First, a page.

4

News

Holocaust: “14 million x 1”
ALEXANDRA FORAN
Copy Editor

Writer of the book “Bloodlands: Europe between Hitler and Stalin,” Timothy Snyder, presented a lecture in the Student Center Auditorium on Tuesday April 10. The lecture was about his book, which hinges upon two main ideas: why 14 million people being killed in the heartland of Europe (between Germany and Russia) by both the Germans and Russians was not a “surprise” and the actual policies that unfolded from these two regimes during the Holocaust. Snyder began his lecture by sharing the penultimate stories of three people who were killed during the Holocaust. A Ukranian man who starved in 1933 and dug his own grave, an older sister who scratched a message to her mother about her family and how she wished they were together in Hebrew on the walls of a concentration facility in Ukraine, and a Soviet officer captured by the KGB

who wrote down all the atrocities he had witnessed. Yet, these are only three of the more than 14 million stories, 14 million lives, Snyder noted. “14 million people is a big number, it becomes almost an abstraction,” said Snyder. The focus, Snyder feels, should be on the individuals. The 14 million people who died in this area during the Holocaust should be looked at as, “14 million x 1,” according to Snyder. Sharing a more human look at history will help people be able to not only better relate but better understand the impact of historical events, especially catastrophes such as this. Snyder explains that one of the biggest differences between the thirties and today is food. Fertilizers, hybrids, and pesticides have revolutionized the food industry – but in the thirties food was the most valuable resource, according to Snyder. “I just consumed as much calories in my

pizza for dinner as a village in the Ukraine would have in a week – that’s not an exaggeration,” said Snyder, in a non-joking manner. Both the Germans and Russians knew that they had to control this fertile territory: Poland, Ukraine, the Baltic region, and Belarus – they needed this region if they wanted to dominate Europe and ultimately take over the world, remarked Snyder. With that plan set into action, 14 million lives were ended, besides the tremendous millions of lives lost on and off the battlefield in other areas during the rest of the Holocaust. “History is ultimately about life, not death. Let me turn those numbers back into people,” Snyder concluded. With that, Snyder left the audience chilled by reading the names of the three people he initially mentioned that were killed during the Holocaust.

New equipment for chem. department
to use it and the feedback so far has been positive. A sophomore in Organic Chemistry, Nathan Hamm, said, “So far it seems to be definitely more efficient and user friendly than the older one.” The science departments had an infrared machine previously, but after breaking down a few times and with new technology available, the chemistry department decided this instrument was needed for the students. Students were restricted by the older machine for a few reasons. Hamm said the IR instrument is, “Definitely a good investment.” The previous IR instrument could only use a sample which was able to dissolve, meaning it could not analyze solids. The new IR can identify solids. The new IR machine, when connected to a computer, as it is now, can do an online library search and allows you to compare your own samples. The older instrument could not do that. The final major improvement is size. The new instrument is a lot smaller, which frees up space to have a computer and room for more instruments to come. “We are definitely on the right path for instrumentation in the science department,” said Dr. Williams. Professors in the science department are glad to see this improvement and think it will really benefit the education of science students. Professor Sheryl Burt, Lab Manager for Shrader this year, said “I’m very excited to have this up-to-date equipment for our students to use and gain valuable experience. I am grateful that we can get this instrument for the students. It is pretty neat.” Future improvements in the lab will continue to improve the quality of not only the courses available here at ENC but also the students who are able to use the latest and greatest equipment.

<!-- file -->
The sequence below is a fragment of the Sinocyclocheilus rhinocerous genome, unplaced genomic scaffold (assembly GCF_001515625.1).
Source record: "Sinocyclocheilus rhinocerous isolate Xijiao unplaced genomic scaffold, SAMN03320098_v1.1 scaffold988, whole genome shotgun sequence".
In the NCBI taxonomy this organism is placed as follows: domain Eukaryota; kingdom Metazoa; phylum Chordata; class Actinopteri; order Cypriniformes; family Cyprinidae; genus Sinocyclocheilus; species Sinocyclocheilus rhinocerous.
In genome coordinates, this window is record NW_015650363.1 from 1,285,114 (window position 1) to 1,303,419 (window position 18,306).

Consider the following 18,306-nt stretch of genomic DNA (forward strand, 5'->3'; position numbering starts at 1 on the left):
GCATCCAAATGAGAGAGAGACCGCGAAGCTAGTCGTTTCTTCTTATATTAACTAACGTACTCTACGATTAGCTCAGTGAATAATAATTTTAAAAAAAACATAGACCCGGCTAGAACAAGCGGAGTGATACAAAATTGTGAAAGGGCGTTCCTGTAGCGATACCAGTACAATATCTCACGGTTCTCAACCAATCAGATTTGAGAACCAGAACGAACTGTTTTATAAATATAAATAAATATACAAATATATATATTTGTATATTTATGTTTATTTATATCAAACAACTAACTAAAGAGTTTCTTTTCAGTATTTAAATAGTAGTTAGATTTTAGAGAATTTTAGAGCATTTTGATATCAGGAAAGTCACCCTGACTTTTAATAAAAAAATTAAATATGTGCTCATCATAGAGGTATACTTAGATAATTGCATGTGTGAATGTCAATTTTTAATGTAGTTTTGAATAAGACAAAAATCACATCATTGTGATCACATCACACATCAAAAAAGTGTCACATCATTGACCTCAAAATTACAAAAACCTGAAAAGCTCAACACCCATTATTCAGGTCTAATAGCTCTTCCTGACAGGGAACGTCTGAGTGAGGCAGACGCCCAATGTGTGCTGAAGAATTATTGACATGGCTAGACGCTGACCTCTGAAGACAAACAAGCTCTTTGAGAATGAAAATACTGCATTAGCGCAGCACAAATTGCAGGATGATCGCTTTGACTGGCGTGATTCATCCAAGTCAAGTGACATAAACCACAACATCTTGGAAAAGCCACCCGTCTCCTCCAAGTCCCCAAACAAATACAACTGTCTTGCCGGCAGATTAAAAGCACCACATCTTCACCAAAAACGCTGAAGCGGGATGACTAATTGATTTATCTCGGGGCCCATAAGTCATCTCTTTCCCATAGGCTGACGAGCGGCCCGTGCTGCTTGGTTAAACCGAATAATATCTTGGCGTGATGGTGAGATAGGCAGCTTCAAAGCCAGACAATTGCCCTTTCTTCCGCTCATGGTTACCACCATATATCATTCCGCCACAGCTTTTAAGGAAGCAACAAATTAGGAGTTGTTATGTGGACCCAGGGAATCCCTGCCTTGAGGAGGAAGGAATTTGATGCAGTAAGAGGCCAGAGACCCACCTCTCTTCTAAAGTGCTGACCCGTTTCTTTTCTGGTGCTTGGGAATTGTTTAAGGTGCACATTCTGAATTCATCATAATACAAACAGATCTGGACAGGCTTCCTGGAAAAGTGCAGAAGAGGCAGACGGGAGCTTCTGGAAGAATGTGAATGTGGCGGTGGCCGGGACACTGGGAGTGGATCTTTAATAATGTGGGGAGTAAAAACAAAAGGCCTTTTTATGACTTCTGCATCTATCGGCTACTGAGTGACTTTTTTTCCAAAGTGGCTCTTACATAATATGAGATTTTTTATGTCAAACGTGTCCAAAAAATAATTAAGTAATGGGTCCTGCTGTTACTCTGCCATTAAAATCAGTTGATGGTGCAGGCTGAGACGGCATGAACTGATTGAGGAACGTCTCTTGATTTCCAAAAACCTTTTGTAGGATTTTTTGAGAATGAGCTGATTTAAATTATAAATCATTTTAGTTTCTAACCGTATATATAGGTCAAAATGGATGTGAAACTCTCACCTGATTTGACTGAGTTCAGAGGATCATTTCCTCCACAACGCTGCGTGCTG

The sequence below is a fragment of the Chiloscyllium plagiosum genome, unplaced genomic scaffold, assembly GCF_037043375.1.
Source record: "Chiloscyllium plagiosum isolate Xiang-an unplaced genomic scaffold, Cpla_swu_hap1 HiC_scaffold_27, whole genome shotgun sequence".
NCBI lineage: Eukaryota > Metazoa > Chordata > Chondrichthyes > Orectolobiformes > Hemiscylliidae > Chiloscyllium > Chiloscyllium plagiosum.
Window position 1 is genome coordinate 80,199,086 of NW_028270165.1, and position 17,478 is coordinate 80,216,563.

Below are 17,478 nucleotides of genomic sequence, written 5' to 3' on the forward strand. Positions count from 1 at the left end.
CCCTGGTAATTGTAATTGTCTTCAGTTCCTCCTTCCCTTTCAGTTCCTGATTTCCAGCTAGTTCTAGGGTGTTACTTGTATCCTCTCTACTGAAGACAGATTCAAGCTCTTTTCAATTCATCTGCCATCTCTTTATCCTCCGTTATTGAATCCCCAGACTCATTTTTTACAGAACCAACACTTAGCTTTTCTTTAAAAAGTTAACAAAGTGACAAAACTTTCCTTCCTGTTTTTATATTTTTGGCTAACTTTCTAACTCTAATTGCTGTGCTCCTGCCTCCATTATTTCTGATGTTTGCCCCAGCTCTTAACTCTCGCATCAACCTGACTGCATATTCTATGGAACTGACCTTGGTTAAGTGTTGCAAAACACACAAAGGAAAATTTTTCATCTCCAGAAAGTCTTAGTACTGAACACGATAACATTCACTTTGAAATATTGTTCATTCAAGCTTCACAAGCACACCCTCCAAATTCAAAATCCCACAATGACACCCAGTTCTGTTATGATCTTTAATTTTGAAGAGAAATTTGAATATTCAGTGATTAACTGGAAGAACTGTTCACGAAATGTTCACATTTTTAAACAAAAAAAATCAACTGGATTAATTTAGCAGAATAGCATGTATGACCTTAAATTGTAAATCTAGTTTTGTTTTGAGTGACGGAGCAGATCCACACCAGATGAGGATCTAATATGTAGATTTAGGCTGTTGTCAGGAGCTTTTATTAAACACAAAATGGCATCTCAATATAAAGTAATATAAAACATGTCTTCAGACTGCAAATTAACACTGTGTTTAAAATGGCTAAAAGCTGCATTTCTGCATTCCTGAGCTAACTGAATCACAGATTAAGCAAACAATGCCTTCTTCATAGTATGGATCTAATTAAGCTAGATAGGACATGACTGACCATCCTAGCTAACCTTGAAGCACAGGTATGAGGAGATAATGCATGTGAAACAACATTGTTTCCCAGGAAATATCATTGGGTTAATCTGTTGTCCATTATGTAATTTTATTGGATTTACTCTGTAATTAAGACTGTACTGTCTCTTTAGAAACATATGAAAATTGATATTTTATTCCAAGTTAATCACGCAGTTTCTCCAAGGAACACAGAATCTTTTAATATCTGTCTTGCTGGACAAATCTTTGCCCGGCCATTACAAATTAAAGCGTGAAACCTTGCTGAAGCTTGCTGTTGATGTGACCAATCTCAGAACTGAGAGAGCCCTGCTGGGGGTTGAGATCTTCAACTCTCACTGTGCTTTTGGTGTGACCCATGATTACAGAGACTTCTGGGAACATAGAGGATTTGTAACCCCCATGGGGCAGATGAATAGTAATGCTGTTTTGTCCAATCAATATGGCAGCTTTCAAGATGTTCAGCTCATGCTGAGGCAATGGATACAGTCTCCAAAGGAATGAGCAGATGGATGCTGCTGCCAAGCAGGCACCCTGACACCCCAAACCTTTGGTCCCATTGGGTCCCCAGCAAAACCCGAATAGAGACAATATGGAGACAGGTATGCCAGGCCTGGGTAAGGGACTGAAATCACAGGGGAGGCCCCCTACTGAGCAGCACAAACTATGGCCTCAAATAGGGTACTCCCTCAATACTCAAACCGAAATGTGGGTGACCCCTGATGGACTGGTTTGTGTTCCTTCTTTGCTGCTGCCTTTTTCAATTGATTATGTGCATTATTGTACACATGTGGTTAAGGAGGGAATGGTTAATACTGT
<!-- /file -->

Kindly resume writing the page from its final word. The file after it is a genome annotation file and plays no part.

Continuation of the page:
The new Infrared Spectrometer purchased by the Chemistry Department.

ALI POLCARI

BRUCE FAULKNER
Editor-in-Chief

The chemistry department just bought a new Infrared Spectrometer to continue to improve the instrumentation in Shrader Hall. Dr. Joe Williams, chemistry professor at ENC, says simply put, “The infrared machine helps us identify structures and compounds.” This instrument will be used

in General Chemistry, Organic Chemistry, Advanced Chemistry, and Senior Research in Chemistry, but may have uses in other courses as well. This instrument will be used by students to identify unknowns and compares their samples. The IR spectrometer may be a great asset to chemistry students working on their senior research projects, which will be on a variety of topics. Students have already begun

This class will explore philosophical and theological themes of social justice as presented in popular film, such as race, ethnicity, gender, economics, classicism and a variety of other themes that complicate the pursuit of justice in the world today. !While engaging a variety of films and television shows, students will read diverse writings on philosophy and social justice, and participate in purposeful classroom and online discussions.

Summer 2012 PH399: Topics in Philosophy:

May 8-24, weeknights 6-9:00 p.m. Questions? contact Dr. Eric Severson: eric.severson@enc.edu

Sign up to vote on this title
UsefulNot useful